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Proceedings Paper

Using Atmospheric Polarization Patterns for Azimuth Sensing
Author(s): Todd M. Aycock; Art Lompado; Benjamin M. Wheeler
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Paper Abstract

Unpolarized light from the Sun incident upon the Earth’s atmosphere becomes polarized and presents a polarization pattern in the viewable sky dome that depends on the position of the Sun, the viewer’s position on the Earth, and the time of the observation. In clear and slightly overcast skies, both the degree of linear polarization and the polarization orientation can be predicted to first order using Rayleigh scattering theory. Conversely, measuring this polarization pattern provides information about the pose of a sensing platform equipped with an imaging polarimeter. We present here an investigation of the predicted polarization patterns in conjunction with a set of polarimetric measurements to show how the pointing direction of the platform hosting the polarimeter can be recovered. This direction derives solely from the measured polarization of a subsection of the hemispherical polarization pattern centered near the zenith and can be determined to high accuracy.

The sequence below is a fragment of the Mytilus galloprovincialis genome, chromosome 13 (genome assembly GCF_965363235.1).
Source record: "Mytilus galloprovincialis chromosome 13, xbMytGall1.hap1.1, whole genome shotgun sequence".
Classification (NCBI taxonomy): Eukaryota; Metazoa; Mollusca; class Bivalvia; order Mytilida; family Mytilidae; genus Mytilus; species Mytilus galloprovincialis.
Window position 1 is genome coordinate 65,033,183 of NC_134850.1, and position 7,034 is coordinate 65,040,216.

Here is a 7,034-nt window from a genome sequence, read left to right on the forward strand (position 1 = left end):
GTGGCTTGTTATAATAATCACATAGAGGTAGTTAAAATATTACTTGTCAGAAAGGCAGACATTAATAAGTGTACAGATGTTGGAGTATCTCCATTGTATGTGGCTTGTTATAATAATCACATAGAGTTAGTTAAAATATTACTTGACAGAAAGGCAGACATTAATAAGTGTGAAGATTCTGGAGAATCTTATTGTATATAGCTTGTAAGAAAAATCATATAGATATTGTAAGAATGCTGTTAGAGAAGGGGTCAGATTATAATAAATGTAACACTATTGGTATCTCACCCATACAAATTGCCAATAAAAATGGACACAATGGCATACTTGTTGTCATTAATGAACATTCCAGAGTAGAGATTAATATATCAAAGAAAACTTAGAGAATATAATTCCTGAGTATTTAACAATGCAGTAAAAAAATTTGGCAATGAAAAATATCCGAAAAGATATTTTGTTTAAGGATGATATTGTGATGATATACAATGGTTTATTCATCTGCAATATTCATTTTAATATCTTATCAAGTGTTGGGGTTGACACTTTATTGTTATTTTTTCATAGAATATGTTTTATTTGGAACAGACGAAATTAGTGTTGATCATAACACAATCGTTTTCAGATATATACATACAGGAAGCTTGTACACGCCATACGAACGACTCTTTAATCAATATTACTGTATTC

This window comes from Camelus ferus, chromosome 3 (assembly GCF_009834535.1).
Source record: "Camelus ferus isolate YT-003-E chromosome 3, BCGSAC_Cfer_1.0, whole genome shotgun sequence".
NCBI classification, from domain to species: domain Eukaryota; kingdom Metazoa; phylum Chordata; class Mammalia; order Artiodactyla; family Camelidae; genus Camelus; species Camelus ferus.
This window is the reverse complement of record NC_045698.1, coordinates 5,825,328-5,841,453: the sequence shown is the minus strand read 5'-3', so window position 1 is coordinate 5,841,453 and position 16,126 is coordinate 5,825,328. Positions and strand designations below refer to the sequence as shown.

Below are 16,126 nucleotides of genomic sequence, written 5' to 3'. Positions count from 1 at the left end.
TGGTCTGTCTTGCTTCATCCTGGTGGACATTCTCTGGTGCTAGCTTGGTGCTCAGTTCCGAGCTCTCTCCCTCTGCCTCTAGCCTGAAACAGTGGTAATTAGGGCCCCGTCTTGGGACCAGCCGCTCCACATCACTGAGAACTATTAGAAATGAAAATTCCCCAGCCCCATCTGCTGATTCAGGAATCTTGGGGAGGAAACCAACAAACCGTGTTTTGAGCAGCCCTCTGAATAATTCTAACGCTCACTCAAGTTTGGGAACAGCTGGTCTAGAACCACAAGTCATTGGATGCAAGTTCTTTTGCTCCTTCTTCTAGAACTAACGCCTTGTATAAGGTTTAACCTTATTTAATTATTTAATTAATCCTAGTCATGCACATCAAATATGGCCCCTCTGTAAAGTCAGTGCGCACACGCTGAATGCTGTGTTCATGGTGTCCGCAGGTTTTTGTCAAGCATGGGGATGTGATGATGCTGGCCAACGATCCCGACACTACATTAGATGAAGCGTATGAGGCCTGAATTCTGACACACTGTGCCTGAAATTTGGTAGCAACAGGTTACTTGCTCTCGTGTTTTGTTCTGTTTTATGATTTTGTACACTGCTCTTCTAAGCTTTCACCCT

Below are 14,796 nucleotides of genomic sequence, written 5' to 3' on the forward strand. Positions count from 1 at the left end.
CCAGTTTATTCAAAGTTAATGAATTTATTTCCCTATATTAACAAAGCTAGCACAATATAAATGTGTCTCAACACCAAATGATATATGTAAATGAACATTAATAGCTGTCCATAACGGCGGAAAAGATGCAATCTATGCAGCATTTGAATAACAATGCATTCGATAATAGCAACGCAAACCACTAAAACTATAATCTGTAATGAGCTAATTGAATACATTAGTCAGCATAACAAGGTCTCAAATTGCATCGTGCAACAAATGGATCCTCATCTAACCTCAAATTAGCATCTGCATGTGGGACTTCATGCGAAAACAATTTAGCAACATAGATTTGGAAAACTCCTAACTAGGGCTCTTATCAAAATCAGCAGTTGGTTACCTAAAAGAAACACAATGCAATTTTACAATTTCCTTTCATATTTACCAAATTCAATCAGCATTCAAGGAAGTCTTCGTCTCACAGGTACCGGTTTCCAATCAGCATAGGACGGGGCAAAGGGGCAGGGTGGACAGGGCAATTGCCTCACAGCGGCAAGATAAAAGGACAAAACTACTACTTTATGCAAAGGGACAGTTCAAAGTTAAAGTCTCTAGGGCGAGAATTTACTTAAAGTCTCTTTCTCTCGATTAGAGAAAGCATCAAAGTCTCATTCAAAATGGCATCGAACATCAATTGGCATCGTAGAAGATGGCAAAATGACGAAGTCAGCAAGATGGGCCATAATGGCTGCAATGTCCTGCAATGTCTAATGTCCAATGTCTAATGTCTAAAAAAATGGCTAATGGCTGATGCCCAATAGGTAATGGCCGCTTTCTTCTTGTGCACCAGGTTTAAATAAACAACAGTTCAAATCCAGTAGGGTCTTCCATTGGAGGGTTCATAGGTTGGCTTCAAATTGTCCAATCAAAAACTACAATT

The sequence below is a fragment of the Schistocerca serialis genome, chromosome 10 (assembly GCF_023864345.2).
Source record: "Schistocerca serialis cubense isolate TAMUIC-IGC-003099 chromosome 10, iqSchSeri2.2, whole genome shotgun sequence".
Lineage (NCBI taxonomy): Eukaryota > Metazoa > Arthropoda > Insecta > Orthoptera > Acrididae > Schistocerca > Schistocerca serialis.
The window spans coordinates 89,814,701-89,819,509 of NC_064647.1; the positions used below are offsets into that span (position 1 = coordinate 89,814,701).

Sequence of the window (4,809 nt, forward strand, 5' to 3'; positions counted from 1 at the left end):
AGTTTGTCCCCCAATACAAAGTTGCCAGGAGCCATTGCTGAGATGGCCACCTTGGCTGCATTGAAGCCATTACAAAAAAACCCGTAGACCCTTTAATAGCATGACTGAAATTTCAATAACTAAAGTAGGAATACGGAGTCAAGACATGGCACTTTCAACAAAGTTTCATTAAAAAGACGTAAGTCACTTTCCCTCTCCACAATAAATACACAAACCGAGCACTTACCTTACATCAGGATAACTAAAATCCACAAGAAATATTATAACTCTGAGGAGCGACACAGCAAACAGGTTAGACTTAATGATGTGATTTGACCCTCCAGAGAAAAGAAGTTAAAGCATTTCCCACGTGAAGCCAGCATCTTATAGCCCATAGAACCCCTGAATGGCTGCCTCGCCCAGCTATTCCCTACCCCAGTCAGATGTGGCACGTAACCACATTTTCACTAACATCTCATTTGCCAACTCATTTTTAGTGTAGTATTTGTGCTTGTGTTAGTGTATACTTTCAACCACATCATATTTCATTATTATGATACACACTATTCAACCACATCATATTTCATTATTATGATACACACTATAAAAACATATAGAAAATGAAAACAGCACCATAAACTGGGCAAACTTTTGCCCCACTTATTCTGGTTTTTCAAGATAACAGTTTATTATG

Paper Details

Date Published: 3 June 2014
PDF: 11 pages
Proc. SPIE 9085, Sensors and Systems for Space Applications VII, 90850B (3 June 2014); doi: 10.1117/12.2054107
Show Author Affiliations
Todd M. Aycock, Polaris Sensor Technologies, Inc. (United States)
Art Lompado, Polaris Sensor Technologies, Inc. (United States)
Benjamin M. Wheeler, Naval Surface Warfare Ctr. Dahlgren Div. (United States)

Published in SPIE Proceedings Vol. 9085:
Sensors and Systems for Space Applications VII
Khanh D. Pham; Joseph L. Cox, Editor(s)

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